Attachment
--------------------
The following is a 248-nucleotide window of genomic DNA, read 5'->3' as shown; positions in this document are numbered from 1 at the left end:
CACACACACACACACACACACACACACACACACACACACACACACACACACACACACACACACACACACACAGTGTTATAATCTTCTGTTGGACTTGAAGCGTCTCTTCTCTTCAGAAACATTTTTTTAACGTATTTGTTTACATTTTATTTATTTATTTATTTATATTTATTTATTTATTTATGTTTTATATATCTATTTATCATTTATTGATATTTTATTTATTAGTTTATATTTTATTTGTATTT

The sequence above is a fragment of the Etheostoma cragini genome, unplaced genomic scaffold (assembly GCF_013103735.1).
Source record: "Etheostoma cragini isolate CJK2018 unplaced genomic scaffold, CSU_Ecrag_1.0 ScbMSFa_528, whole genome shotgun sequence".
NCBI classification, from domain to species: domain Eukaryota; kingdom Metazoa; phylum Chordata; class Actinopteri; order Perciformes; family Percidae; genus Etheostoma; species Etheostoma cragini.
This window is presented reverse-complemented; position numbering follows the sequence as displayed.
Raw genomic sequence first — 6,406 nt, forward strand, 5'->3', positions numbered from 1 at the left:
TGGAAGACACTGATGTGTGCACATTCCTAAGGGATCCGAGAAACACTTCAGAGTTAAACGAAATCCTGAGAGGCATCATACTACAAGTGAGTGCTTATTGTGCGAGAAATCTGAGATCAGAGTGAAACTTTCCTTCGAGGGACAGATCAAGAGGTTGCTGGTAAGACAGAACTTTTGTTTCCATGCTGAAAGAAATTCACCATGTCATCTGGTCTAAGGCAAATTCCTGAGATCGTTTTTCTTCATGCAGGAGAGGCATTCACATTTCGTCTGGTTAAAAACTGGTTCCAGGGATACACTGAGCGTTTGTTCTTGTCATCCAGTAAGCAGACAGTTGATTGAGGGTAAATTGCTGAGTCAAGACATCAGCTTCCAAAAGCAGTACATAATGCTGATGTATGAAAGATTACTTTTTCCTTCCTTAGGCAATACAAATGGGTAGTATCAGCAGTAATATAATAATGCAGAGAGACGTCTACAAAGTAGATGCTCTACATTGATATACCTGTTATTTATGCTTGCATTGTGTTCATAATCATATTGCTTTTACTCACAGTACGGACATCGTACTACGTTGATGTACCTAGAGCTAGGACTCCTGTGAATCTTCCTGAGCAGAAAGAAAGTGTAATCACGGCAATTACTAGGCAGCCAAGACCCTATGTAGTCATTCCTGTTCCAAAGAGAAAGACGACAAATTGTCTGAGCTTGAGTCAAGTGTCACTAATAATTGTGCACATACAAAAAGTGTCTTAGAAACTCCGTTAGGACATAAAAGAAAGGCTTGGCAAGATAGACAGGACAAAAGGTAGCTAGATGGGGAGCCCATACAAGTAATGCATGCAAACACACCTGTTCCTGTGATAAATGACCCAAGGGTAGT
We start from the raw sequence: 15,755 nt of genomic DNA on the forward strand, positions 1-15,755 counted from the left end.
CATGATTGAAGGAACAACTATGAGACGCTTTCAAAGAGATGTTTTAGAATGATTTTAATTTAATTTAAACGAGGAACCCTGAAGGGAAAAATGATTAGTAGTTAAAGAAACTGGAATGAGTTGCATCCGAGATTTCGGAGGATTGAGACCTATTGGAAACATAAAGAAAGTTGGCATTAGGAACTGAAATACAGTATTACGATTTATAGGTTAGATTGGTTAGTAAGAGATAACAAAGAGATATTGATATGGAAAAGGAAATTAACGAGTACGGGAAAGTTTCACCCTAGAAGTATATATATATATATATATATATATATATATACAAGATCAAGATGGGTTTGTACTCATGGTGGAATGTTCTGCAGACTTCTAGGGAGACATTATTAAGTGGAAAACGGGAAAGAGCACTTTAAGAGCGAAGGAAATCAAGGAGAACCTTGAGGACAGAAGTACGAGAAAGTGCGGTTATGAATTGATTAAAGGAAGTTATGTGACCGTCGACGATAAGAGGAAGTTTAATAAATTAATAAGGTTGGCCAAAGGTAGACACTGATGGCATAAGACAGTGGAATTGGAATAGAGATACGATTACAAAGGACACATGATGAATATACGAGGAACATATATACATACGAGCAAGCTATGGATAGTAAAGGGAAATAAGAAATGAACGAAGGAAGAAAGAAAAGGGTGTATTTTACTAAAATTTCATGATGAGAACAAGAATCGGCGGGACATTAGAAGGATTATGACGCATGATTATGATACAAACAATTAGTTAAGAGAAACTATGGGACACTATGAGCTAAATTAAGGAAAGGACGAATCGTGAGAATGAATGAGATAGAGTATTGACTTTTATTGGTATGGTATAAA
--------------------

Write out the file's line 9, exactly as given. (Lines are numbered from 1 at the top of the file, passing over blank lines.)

We start from the raw sequence: 15,755 nt of genomic DNA on the forward strand, positions 1-15,755 counted from the left end.